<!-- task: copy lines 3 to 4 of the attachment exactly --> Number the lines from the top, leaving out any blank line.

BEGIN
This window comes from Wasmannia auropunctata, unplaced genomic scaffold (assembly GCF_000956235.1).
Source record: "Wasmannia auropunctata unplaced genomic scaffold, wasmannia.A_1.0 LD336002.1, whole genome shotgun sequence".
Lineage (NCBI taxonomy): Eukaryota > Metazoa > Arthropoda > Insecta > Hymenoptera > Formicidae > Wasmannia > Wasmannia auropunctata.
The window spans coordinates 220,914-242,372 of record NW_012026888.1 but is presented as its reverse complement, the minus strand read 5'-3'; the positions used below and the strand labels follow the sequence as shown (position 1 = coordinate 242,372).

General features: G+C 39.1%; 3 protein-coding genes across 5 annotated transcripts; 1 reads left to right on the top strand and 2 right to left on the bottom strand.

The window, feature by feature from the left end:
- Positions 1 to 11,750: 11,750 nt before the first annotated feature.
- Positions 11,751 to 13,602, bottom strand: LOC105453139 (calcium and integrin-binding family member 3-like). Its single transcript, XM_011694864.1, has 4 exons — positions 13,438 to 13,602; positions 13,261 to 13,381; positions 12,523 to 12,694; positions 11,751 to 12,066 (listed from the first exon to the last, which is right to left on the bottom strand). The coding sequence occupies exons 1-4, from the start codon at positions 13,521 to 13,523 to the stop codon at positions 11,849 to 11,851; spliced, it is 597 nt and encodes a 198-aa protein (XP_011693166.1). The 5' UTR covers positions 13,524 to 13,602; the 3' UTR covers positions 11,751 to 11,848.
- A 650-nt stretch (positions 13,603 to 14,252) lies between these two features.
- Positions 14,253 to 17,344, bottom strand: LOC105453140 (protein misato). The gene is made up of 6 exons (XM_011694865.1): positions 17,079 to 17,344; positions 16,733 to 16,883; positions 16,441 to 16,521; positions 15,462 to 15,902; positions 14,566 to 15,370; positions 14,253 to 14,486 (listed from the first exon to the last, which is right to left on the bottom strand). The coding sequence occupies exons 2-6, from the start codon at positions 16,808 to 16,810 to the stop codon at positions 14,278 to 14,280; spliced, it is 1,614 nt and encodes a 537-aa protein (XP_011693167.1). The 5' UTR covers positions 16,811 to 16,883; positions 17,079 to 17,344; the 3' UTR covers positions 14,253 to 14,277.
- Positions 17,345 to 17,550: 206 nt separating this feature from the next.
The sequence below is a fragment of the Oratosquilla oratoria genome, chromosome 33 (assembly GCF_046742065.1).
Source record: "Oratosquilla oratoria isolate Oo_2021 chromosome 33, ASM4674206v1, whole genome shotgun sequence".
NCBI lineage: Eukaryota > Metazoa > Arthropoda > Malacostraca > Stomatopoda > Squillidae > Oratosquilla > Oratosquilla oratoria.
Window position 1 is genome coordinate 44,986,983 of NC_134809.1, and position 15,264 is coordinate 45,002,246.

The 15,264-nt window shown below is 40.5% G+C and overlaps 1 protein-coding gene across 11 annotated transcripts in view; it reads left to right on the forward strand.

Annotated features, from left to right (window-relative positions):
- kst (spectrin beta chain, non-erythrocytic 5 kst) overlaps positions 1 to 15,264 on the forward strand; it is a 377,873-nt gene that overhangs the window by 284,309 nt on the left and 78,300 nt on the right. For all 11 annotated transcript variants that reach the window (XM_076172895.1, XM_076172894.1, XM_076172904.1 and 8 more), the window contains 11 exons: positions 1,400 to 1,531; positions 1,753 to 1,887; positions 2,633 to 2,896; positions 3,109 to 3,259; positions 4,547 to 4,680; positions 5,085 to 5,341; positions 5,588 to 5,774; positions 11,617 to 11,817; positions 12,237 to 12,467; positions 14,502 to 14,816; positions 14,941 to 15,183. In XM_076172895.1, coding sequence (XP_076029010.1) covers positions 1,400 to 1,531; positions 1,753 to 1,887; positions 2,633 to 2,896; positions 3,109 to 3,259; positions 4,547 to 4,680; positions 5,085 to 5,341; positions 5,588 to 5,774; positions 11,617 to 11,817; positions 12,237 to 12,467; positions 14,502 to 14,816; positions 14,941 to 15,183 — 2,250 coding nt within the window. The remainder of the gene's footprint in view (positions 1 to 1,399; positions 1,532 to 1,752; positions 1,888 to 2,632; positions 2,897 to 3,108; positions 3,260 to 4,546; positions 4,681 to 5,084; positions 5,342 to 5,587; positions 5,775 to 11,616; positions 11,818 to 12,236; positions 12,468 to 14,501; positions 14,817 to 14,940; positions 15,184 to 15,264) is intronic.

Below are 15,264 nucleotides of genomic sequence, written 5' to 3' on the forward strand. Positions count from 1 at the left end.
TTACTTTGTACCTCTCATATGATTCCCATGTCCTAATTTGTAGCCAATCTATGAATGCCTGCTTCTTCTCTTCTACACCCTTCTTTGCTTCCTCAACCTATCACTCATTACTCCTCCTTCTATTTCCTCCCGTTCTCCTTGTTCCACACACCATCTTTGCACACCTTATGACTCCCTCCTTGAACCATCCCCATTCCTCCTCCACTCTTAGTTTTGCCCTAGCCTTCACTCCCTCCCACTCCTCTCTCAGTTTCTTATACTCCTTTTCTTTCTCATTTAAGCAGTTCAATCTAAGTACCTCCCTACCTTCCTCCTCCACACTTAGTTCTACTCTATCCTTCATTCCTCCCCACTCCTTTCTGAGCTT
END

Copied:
Lineage (NCBI taxonomy): Eukaryota > Metazoa > Arthropoda > Insecta > Hymenoptera > Formicidae > Wasmannia > Wasmannia auropunctata.
The window spans coordinates 220,914-242,372 of record NW_012026888.1 but is presented as its reverse complement, the minus strand read 5'-3'; the positions used below and the strand labels follow the sequence as shown (position 1 = coordinate 242,372).